Grosvenor Park Open Air Theatre know how to do comedy, that’s for sure. Last summer, I was lucky enough to have the opportunity to attend A Midsummer Night’s Dream (review here), and this time around for The Comedy of Errors, that magical experience continued.
Artistic Director Alex Clifton has managed proceedings for five years now and the increasingly high standard of production, as well as the incredible performances from the hugely talented cast the company has brought together, are testament to his vision. Clifton set out to provide an experience that would “captivate and entrance” his audience; a success of which he can be sure.
This year’s season of “carefree picnic theatre” includes Shakespearean farce The Comedy of Errors, an adaptation of children’s classic The Secret Garden, and bloodthirsty tragedy Macbeth. Having little prior knowledge of The Comedy of Errors, I decided to unashamedly avoid reading up on this particular piece of literature and let the live production, as last time, speak for itself.
The premise of the story is this; two sets of identical twins, separated at birth in truly fantastical Shakespearean style grow up in two faraway cities. When unforeseen circumstances cause one mismatched pair to turn up in the home city of the other, a ludicrous and highly entertaining case of mistaken identity unfolds, resulting in unfounded accusations, misguided seductions and a bizarre string of confrontations none of the characters can even begin to understand.
The show opens with a rag-tag troop of characters performing a series of old fashioned Cockney knees-ups – a musical introduction to the array of contemporary pop hits that would seamlessly punctuate the night’s performance. Kathryn Delaney’s husky southern twang led the chorus, with Max Gallagher’s unexpected proficiency on the accordion providing the musical accompaniment.
The supporting cast were brilliant throughout, providing light relief with slapstick cameos as well as narrating the story with a series of musical interludes taken from the unlikely songbooks of Sinead O’Connor, Whitney Houston and Britney Spears. If this sounds completely out of place, think again. The soundtrack to the show, overseen by Musical Director Harry Blake is perfectly pitched and surprisingly in keeping with the tone of the play, expertly overlaying verses of flamboyant iambic pentameter with a simple recognisable hook.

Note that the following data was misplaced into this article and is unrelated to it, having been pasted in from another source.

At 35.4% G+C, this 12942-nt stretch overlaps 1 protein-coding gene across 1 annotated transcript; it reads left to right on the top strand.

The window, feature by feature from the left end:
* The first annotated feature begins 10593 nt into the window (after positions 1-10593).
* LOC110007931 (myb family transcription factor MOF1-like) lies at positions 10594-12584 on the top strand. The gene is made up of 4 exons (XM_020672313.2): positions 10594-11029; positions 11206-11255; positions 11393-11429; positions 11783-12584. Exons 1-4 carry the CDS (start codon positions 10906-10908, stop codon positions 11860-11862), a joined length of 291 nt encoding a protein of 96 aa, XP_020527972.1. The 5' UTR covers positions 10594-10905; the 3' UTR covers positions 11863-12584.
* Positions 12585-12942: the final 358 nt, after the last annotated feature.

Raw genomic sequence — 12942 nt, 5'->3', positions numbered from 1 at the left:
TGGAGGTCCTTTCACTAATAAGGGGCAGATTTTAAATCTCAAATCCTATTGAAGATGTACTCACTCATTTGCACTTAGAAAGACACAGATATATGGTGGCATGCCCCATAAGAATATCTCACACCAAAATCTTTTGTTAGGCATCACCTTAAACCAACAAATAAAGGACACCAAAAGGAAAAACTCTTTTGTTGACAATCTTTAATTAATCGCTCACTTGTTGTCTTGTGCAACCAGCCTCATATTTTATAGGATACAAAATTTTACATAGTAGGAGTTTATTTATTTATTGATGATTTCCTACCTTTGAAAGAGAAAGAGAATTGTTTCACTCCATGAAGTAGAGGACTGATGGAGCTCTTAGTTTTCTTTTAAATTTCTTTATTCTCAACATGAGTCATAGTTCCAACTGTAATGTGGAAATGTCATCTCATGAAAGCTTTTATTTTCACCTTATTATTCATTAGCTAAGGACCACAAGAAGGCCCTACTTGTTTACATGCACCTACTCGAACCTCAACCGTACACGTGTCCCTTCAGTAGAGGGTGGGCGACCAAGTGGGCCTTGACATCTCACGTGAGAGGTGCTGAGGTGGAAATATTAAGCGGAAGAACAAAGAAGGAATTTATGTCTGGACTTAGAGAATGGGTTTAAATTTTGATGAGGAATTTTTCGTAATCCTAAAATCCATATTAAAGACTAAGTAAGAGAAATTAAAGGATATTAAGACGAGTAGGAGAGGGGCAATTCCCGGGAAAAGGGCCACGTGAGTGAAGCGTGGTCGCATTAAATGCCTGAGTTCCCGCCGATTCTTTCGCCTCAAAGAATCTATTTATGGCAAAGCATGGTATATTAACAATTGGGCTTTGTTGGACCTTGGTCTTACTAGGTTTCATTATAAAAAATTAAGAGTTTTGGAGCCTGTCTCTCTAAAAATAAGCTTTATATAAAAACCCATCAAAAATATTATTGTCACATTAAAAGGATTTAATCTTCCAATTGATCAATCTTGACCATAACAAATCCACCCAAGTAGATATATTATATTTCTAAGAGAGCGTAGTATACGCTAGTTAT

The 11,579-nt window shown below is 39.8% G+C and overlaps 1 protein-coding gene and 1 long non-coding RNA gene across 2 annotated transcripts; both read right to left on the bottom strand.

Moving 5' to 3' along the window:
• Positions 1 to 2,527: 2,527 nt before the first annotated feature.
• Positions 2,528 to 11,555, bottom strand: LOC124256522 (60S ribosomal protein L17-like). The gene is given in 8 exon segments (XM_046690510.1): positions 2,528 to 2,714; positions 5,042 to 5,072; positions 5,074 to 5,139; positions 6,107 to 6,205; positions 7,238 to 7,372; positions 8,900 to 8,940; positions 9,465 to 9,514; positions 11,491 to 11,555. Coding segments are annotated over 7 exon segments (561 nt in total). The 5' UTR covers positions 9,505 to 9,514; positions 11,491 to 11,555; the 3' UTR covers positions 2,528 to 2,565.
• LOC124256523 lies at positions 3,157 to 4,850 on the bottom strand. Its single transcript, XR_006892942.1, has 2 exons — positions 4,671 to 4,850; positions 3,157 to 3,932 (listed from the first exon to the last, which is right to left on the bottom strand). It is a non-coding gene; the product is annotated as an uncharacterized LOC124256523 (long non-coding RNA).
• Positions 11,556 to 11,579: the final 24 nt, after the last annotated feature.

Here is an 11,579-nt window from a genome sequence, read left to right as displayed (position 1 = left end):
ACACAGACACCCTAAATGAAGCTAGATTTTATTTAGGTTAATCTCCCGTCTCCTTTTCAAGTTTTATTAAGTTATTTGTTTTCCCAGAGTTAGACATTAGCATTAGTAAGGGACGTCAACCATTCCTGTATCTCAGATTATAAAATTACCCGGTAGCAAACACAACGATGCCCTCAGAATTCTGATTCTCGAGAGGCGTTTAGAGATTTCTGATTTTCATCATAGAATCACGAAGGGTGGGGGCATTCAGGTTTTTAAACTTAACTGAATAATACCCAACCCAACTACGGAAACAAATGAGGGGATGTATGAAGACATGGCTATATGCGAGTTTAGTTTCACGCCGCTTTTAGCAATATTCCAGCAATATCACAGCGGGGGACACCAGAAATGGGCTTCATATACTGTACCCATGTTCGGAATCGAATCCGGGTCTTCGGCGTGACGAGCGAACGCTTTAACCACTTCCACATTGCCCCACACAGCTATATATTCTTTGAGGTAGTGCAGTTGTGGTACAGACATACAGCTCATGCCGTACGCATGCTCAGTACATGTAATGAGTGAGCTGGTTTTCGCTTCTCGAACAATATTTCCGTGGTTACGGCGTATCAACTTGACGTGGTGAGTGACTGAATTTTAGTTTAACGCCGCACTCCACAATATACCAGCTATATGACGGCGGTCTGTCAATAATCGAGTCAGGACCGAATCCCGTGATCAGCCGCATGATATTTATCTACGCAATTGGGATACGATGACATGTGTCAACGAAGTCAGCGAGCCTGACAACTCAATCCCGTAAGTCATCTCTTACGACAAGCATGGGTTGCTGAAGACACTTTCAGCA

As well as helping to ‘translate’ the story for the modern audience, these tuneful additions provided the opportunity for the actors to show off their musical prowess, with a full live band making the midsummer performance even more magical.
The two sets of twins, played by real-life twins Danielle and Nichole Bird (Dromio of Ephesus and of Syracuse), and look-alikes Richard Pryal and Thomas Richardson (as Antipholus of Ephesus and of Syracuse) were brilliantly cast and expertly carried the show. A huge fan of Danielle and Nichole following their joint performance of Puck inA Midsummer Night’s Dream (2013), it was great to see the male actors hold their own besides this familial tour de force. Excellent comic timing combined with great chemistry on stage made each pair a real treat to watch.
Also wrapped up in this unlikely tale were Louise Kempton as wife Adriana, who mistakes Antipholus’ twin brother for her husband and becomes entangled in a love triangle she cannot comprehend. Her sister Luciana (Kezrena James) also falls for the exotic twin, but believing him to be her brother-in-law denies her lust. A similar fate awaits the servant twins; Dromio of Ephesus and sister Dromio of Syracuse have never met, and their presence in the same city continues to baffle everyone around them as they unwittingly cause mayhem whilst trying to set things right.
This comic classic of Jacobean theatre proves a fantastic adaptation and continues in demonstrating the capabilities of Chester Performs as a forerunner in the outdoor theatre scene. From a beautiful setting (what more could you ask for?) and great choice of programme, to the talented cast and production team, The Comedy of Errors delivers on laughs throughout and if you’re a fan of a happy ending, well, I’m sure you can guess the rest.
There are just 3 weeks left to see all three shows, and I certainly hope to catch them all before the summer is out! Book your tickets here.
This review was written for Art in Liverpool